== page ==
Hard work and learning can teach you how to be a good master, to draw things, but it doesn’t make you a great master. It doesn’t make you an artist, as you’re just reproducing, like photography, and capturing things as they are. Artists change things as they want them to be and make something else.
The masters said that to attain the highest standard and expression in portraiture, the painting has to be better than the original. Now think about that.
When you look at portraits by Rembrandt, for example, you realize that it’s not just a depiction of a person. It’s kind of a masterpiece. It’s not just a concrete person: You see depth, and you see an inner world. It transforms the sitter, whoever a person was (real or imagined), and makes them better. And it makes you better by standing in front of this great work. It ennobles you. This is what great fine art is all about.
I have this favorite quote: “Nulla dies sine linea” (“Not a day without a line”) attributed by Pliny the Elder to the great ancient Greek artist Apelles. I am often tempted to pin those words over my studio doors because it is true, “Not a day without a line.” Maybe “Not a day without beauty” would be my paraphrase.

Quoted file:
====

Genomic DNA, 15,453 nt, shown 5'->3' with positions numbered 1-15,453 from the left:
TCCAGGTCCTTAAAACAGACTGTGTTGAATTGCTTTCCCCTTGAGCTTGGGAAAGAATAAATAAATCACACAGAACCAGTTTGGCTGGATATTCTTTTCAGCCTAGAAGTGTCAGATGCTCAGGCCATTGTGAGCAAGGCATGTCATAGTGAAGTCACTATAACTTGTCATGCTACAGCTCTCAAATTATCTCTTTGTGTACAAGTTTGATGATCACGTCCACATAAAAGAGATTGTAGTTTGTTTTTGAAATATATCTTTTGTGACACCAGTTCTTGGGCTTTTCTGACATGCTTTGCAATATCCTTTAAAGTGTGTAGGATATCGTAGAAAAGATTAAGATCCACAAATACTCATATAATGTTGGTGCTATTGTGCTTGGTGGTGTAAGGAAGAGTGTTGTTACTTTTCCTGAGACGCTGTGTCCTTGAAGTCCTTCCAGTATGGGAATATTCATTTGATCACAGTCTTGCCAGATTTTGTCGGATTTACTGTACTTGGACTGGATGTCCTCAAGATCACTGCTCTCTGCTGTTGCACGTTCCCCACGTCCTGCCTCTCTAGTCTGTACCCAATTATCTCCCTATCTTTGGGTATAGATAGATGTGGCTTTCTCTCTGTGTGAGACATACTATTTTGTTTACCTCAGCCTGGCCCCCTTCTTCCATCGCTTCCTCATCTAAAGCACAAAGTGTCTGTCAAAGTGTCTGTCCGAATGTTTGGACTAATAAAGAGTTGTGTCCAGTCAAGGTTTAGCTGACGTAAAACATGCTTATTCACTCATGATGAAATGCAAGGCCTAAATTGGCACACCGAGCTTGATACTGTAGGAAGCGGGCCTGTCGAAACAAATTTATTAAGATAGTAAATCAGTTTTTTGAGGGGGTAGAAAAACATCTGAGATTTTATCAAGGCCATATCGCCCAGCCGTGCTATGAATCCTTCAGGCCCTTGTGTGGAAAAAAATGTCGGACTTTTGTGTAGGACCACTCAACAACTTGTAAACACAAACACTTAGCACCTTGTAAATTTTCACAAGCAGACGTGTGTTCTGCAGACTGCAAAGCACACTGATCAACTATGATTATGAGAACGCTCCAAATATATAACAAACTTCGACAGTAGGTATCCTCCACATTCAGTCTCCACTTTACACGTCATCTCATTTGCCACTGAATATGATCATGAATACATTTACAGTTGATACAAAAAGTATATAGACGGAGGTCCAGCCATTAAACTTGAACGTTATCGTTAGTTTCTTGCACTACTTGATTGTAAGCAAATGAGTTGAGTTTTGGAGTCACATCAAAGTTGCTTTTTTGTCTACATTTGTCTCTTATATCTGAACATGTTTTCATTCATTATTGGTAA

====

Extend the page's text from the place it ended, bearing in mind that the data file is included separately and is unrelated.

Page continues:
I also teach my students to draw without a pencil or brush: to draw with their eyes. Because, really, if you think about it, you don’t stop being an artist once you leave your studio. You are an artist no matter where you are. When you cannot draw with your hands, you still look at things as an artist and imagine: How would it be if I would paint this? What colors would I use to do this kind of style, or line?
There is a lot involved in learning styles, techniques, and the philosophy of art. The art schools and art colleges are not carrying on that tradition. It’s like reinventing a bicycle right now, while the great masters were already driving Porsches or Mercedes.
There is a tradition. The masters have been given this knowledge, and they carried it on and passed it on to the younger generations since the Renaissance. Now suddenly, anything goes. That’s why it is valuable to return to the past to learn the good lessons. To learn what is true and what is important and then, of course, re-enact it in the world that we live in.
What they created doesn’t age, and it doesn’t lose its relevance. Because even in the 21st century, I can look at a painting which was done 600 years ago, and I can relate and connect to it.
Art that is not that way is based on fashion or some fad or some kind of sensation. It fades away like fashion. Now it’s hot, but tomorrow it might not be anything interesting. It can be compared to a newspaper and a book: You read the newspaper; it’s important and it’s relevant now, but tomorrow, it’s yesterday’s news. But with a good book, you don’t throw that away. You put it on the shelf, and you return to it again and again. Classical, true art is timeless.
When you realize that, then you understand there’s a choice: to create something which is timeless and eternal or something which is instant, quick, and is going to fade away.
To find out more about Niko Chocheli’s art and the Chocheli School of Fine Art, visit NikoChocheli.com
This interview has been edited for clarity and brevity.